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Response to the Report of the Royal Commission on House of Lords Reform

A response on behalf of the Church of England to the Report of the Royal Commission on House of Lords Reform has been submitted to Government by the Archbishops of Canterbury and York today (Friday 23 June).

The submission offers a broad welcome to the Report of the Commission chaired by Lord Wakeham, including its proposals for a partly elected Second Chamber, for separating the peerage from the honours system and for an independent appointments body.

The submission also welcomes the principle, advanced by the Church of England in its own evidence to the Wakeham Commission, that a wider range of denominations and faiths should have a voice in the Second Chamber.

At the same time, the submission opposes a recommendation that a standard 15-year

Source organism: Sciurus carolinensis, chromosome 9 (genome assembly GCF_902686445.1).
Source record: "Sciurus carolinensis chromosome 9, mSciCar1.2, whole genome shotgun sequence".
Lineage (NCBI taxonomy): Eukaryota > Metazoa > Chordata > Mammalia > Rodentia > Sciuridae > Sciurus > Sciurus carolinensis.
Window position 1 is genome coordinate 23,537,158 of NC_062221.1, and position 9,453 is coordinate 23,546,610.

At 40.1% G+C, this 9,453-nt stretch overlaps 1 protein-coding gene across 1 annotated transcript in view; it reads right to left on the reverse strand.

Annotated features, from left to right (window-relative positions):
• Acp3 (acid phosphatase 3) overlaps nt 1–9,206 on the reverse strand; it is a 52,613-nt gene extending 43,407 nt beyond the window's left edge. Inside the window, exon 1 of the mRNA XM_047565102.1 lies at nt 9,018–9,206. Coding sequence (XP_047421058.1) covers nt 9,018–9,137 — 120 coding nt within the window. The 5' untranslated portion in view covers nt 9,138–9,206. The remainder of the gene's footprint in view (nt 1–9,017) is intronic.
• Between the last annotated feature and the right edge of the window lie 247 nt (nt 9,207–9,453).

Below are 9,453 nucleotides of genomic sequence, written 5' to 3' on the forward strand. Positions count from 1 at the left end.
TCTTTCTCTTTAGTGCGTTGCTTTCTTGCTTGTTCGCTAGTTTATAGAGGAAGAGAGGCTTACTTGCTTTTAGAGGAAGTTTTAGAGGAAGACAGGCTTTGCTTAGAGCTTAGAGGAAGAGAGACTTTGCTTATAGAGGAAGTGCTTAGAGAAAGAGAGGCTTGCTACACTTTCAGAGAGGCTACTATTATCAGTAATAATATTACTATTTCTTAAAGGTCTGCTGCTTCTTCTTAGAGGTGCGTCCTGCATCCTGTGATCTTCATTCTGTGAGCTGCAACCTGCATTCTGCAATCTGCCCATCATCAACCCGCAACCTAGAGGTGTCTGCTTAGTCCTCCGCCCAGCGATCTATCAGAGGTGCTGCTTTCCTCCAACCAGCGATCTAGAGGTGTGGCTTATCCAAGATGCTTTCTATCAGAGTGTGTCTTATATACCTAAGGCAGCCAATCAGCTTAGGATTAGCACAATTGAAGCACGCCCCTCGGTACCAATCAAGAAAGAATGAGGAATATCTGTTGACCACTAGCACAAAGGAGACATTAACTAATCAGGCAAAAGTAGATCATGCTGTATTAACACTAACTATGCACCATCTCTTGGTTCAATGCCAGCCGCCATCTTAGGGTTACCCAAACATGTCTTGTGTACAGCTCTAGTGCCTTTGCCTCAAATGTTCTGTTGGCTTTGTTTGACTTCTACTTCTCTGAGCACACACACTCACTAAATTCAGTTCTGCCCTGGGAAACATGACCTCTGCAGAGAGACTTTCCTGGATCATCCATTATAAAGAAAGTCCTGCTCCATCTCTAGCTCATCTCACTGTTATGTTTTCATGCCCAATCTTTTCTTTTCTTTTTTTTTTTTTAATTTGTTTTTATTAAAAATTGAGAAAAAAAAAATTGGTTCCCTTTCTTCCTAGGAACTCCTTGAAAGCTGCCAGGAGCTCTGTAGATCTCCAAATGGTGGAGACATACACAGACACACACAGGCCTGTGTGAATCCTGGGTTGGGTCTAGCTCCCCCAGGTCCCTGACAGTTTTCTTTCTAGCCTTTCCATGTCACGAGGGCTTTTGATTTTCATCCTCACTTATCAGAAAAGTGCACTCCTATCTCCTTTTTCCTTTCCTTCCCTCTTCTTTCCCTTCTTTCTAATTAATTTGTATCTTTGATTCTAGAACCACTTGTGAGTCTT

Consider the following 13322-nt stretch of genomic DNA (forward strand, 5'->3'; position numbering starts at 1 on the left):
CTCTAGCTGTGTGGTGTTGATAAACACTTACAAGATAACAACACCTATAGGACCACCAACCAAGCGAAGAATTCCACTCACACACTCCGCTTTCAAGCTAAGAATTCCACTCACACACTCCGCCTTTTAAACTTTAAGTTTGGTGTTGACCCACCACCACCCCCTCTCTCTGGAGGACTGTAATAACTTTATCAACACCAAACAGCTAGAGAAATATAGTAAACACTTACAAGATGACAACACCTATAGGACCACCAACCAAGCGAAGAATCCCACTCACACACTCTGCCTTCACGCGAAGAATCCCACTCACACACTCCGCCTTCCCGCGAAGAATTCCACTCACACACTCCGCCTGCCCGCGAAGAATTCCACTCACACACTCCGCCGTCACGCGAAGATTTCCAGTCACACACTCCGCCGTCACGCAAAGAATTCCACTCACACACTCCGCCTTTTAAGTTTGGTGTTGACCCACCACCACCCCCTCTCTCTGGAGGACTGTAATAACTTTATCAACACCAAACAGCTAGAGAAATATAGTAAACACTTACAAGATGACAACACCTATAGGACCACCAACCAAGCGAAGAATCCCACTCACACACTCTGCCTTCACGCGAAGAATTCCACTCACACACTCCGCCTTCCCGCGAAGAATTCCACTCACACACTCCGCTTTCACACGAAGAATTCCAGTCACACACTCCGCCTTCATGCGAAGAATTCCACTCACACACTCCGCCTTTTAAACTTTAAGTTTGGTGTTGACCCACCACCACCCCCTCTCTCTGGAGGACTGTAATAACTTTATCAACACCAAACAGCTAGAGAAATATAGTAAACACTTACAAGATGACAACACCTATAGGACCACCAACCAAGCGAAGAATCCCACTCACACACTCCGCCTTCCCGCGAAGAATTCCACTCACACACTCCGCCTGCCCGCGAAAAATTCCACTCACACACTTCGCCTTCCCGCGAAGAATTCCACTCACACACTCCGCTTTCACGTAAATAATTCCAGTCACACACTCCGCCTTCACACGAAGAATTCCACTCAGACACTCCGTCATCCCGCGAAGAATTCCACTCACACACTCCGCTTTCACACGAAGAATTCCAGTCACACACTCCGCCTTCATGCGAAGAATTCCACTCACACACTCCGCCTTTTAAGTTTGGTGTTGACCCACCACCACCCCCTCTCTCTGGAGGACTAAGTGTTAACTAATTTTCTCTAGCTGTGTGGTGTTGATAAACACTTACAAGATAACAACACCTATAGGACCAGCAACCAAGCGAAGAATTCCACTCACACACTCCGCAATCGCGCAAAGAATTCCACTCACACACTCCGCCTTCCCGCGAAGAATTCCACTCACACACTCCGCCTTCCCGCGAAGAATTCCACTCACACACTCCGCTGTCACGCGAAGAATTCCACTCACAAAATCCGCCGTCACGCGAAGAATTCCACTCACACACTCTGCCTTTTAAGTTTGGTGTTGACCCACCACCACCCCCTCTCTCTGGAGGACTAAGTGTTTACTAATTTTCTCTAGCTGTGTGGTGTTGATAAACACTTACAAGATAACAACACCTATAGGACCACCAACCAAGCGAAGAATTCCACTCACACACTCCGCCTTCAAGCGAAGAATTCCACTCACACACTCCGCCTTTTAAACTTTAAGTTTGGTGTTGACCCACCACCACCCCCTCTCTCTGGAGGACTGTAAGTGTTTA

term should apply to members of the new House, including Church of England Bishops.
The submission points out that, given the ex-officio status of bishops in the House of Lords, the period of service would generally be considerably shorter than 15 years.

The submission argues that, on the assumption that the main thrust of the Royal Commission's approach is implemented, a minimum of 20 Bishops should have places in the Second Chamber in order to offer effective parliamentary service. Fewer than this number would mean that a diminished range of experience and skills would be represented and could result in bishops facing a conflict between their diocesan and parliamentary responsibilities.

The submission says an adjustment of proposed Church of England numbers should not be at the expense of other denominations and faiths, whose own presence should be increased in proportion.